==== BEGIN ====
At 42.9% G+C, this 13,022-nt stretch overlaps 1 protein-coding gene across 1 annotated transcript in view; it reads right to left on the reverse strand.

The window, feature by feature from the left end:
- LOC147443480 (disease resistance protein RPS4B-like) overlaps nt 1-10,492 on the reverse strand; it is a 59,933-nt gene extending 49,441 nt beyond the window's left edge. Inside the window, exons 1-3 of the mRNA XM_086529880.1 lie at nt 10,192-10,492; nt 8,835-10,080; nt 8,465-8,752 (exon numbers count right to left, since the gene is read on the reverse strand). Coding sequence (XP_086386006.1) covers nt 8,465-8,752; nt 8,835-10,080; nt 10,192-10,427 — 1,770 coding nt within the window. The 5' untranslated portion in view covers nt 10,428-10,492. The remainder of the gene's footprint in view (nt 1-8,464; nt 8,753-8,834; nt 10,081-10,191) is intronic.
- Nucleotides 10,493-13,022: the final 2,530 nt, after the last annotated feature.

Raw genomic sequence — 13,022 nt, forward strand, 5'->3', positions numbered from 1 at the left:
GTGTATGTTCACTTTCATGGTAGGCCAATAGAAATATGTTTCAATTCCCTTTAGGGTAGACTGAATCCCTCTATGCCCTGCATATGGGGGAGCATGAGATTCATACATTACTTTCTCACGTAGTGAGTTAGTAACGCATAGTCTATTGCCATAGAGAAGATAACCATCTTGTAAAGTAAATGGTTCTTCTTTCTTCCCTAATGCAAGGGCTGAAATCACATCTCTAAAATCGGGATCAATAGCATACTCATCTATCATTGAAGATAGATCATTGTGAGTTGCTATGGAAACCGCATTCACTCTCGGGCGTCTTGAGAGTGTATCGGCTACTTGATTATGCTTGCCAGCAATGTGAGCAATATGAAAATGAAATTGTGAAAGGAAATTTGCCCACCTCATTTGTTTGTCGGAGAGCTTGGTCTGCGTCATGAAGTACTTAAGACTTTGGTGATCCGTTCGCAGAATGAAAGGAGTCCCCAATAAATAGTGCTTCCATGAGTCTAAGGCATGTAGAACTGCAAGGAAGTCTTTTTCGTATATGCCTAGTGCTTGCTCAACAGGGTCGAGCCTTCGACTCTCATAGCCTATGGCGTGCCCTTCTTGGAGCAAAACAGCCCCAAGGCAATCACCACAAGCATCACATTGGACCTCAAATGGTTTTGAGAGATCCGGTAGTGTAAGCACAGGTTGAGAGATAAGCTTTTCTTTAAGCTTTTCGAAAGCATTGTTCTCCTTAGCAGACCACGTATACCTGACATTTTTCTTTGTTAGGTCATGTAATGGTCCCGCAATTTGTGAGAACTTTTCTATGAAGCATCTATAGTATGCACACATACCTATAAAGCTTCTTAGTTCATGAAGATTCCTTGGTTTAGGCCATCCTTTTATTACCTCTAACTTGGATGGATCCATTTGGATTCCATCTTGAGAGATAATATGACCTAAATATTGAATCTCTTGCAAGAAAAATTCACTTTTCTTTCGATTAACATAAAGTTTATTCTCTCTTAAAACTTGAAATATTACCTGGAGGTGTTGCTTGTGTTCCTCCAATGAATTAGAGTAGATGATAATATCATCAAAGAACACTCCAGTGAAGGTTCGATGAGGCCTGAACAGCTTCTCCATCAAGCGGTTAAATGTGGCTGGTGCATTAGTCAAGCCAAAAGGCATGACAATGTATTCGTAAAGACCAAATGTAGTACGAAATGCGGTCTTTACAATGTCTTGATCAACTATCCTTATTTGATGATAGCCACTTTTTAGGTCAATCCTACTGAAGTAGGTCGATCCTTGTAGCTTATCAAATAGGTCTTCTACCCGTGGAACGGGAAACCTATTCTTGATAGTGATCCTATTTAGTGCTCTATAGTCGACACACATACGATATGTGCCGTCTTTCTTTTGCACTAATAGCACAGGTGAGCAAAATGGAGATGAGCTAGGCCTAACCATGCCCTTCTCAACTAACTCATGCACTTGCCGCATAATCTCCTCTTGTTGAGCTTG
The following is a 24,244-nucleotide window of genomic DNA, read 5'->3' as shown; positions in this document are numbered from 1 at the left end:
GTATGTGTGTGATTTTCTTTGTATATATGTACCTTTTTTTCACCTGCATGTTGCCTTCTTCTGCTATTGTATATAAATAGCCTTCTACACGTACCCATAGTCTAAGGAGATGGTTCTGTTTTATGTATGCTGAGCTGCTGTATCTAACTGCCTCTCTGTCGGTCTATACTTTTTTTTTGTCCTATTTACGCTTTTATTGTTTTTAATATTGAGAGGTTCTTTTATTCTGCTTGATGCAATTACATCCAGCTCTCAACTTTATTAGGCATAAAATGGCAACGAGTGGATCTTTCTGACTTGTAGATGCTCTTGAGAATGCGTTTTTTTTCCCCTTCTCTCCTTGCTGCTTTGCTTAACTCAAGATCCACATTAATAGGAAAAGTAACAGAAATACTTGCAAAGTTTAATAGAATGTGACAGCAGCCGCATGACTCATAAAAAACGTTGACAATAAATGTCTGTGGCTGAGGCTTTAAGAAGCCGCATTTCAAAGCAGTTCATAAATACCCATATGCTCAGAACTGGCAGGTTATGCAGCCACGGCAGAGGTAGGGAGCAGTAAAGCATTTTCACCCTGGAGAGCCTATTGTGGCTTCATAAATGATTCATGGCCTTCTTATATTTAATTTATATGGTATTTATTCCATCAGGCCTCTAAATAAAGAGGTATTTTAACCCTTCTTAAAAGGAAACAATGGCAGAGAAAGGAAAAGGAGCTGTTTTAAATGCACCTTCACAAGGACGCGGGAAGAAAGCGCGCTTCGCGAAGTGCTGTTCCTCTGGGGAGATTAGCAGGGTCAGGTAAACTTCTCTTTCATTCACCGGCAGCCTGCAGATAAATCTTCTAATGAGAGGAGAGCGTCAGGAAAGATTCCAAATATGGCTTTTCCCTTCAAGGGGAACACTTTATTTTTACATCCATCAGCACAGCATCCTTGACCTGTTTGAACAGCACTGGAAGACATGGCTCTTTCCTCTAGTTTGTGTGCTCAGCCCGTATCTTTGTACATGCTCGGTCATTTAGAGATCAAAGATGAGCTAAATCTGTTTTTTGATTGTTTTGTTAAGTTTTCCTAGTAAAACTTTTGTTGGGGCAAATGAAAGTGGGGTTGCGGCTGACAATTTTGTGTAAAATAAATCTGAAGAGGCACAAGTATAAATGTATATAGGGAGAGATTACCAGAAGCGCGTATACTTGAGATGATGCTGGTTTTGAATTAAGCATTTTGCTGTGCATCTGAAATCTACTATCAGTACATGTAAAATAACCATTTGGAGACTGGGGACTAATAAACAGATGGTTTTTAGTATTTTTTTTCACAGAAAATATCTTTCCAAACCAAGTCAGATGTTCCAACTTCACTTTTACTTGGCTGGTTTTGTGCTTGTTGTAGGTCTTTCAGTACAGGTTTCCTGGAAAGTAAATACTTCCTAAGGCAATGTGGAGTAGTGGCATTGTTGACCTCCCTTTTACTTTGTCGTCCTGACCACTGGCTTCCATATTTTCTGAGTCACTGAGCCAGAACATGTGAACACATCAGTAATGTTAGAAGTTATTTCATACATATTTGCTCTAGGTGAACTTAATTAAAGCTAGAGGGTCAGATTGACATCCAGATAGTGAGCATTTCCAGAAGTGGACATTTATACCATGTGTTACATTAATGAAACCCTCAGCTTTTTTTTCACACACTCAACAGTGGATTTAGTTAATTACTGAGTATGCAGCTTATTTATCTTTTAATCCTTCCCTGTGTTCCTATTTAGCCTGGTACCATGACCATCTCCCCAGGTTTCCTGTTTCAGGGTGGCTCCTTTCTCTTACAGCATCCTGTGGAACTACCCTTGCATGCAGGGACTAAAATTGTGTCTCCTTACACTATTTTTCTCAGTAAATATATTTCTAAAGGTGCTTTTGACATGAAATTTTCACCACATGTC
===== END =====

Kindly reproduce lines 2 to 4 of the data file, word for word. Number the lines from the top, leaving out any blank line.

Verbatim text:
The window, feature by feature from the left end:
- LOC147443480 (disease resistance protein RPS4B-like) overlaps nt 1-10,492 on the reverse strand; it is a 59,933-nt gene extending 49,441 nt beyond the window's left edge. Inside the window, exons 1-3 of the mRNA XM_086529880.1 lie at nt 10,192-10,492; nt 8,835-10,080; nt 8,465-8,752 (exon numbers count right to left, since the gene is read on the reverse strand). Coding sequence (XP_086386006.1) covers nt 8,465-8,752; nt 8,835-10,080; nt 10,192-10,427 — 1,770 coding nt within the window. The 5' untranslated portion in view covers nt 10,428-10,492. The remainder of the gene's footprint in view (nt 1-8,464; nt 8,753-8,834; nt 10,081-10,191) is intronic.
- Nucleotides 10,493-13,022: the final 2,530 nt, after the last annotated feature.